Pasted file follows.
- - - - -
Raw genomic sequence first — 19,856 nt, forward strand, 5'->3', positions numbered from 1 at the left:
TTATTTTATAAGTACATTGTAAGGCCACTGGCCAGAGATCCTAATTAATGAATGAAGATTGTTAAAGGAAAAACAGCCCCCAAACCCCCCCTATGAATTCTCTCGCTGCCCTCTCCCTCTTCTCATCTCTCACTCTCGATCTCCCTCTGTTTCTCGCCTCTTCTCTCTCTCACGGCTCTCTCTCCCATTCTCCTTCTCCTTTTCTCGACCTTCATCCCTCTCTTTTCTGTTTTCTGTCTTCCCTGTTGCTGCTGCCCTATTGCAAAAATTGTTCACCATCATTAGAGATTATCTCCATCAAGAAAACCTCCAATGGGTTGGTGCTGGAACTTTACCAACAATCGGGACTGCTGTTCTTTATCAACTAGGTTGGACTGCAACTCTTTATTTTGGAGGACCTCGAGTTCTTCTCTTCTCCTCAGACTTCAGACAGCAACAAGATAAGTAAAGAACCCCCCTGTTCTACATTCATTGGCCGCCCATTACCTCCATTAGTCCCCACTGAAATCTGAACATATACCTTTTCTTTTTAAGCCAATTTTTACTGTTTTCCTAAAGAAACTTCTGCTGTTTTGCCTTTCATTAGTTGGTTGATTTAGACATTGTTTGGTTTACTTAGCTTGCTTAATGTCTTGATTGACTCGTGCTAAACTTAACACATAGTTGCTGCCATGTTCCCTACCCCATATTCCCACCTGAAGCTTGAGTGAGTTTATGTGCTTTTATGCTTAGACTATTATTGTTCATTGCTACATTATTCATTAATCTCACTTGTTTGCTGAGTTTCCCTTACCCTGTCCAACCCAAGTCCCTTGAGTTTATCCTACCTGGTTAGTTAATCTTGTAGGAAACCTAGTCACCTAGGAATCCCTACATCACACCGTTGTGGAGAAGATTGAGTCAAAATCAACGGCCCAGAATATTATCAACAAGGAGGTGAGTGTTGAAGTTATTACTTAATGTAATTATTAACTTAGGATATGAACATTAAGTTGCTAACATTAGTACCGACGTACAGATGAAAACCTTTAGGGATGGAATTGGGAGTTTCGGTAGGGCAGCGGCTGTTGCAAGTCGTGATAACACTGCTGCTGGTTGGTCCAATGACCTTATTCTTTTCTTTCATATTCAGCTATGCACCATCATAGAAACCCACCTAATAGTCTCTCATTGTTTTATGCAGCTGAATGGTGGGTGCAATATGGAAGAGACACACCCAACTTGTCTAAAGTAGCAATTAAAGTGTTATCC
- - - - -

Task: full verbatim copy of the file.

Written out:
Raw genomic sequence first — 19,856 nt, forward strand, 5'->3', positions numbered from 1 at the left:
TTATTTTATAAGTACATTGTAAGGCCACTGGCCAGAGATCCTAATTAATGAATGAAGATTGTTAAAGGAAAAACAGCCCCCAAACCCCCCCTATGAATTCTCTCGCTGCCCTCTCCCTCTTCTCATCTCTCACTCTCGATCTCCCTCTGTTTCTCGCCTCTTCTCTCTCTCACGGCTCTCTCTCCCATTCTCCTTCTCCTTTTCTCGACCTTCATCCCTCTCTTTTCTGTTTTCTGTCTTCCCTGTTGCTGCTGCCCTATTGCAAAAATTGTTCACCATCATTAGAGATTATCTCCATCAAGAAAACCTCCAATGGGTTGGTGCTGGAACTTTACCAACAATCGGGACTGCTGTTCTTTATCAACTAGGTTGGACTGCAACTCTTTATTTTGGAGGACCTCGAGTTCTTCTCTTCTCCTCAGACTTCAGACAGCAACAAGATAAGTAAAGAACCCCCCTGTTCTACATTCATTGGCCGCCCATTACCTCCATTAGTCCCCACTGAAATCTGAACATATACCTTTTCTTTTTAAGCCAATTTTTACTGTTTTCCTAAAGAAACTTCTGCTGTTTTGCCTTTCATTAGTTGGTTGATTTAGACATTGTTTGGTTTACTTAGCTTGCTTAATGTCTTGATTGACTCGTGCTAAACTTAACACATAGTTGCTGCCATGTTCCCTACCCCATATTCCCACCTGAAGCTTGAGTGAGTTTATGTGCTTTTATGCTTAGACTATTATTGTTCATTGCTACATTATTCATTAATCTCACTTGTTTGCTGAGTTTCCCTTACCCTGTCCAACCCAAGTCCCTTGAGTTTATCCTACCTGGTTAGTTAATCTTGTAGGAAACCTAGTCACCTAGGAATCCCTACATCACACCGTTGTGGAGAAGATTGAGTCAAAATCAACGGCCCAGAATATTATCAACAAGGAGGTGAGTGTTGAAGTTATTACTTAATGTAATTATTAACTTAGGATATGAACATTAAGTTGCTAACATTAGTACCGACGTACAGATGAAAACCTTTAGGGATGGAATTGGGAGTTTCGGTAGGGCAGCGGCTGTTGCAAGTCGTGATAACACTGCTGCTGGTTGGTCCAATGACCTTATTCTTTTCTTTCATATTCAGCTATGCACCATCATAGAAACCCACCTAATAGTCTCTCATTGTTTTATGCAGCTGAATGGTGGGTGCAATATGGAAGAGACACACCCAACTTGTCTAAAGTAGCAATTAAAGTGTTATCC